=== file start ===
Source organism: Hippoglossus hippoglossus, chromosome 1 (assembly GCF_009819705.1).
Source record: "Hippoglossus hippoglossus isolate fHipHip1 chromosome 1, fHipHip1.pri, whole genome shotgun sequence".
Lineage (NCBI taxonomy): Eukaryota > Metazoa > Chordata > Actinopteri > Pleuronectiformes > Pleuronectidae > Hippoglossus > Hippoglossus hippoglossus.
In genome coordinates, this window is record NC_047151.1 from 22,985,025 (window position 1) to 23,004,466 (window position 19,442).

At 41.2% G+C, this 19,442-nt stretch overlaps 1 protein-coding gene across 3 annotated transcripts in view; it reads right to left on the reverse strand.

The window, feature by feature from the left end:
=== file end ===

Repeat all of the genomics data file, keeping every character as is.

Source organism: Hippoglossus hippoglossus, chromosome 1 (assembly GCF_009819705.1).
Source record: "Hippoglossus hippoglossus isolate fHipHip1 chromosome 1, fHipHip1.pri, whole genome shotgun sequence".
Lineage (NCBI taxonomy): Eukaryota > Metazoa > Chordata > Actinopteri > Pleuronectiformes > Pleuronectidae > Hippoglossus > Hippoglossus hippoglossus.
In genome coordinates, this window is record NC_047151.1 from 22,985,025 (window position 1) to 23,004,466 (window position 19,442).

At 41.2% G+C, this 19,442-nt stretch overlaps 1 protein-coding gene across 3 annotated transcripts in view; it reads right to left on the reverse strand.

The window, feature by feature from the left end: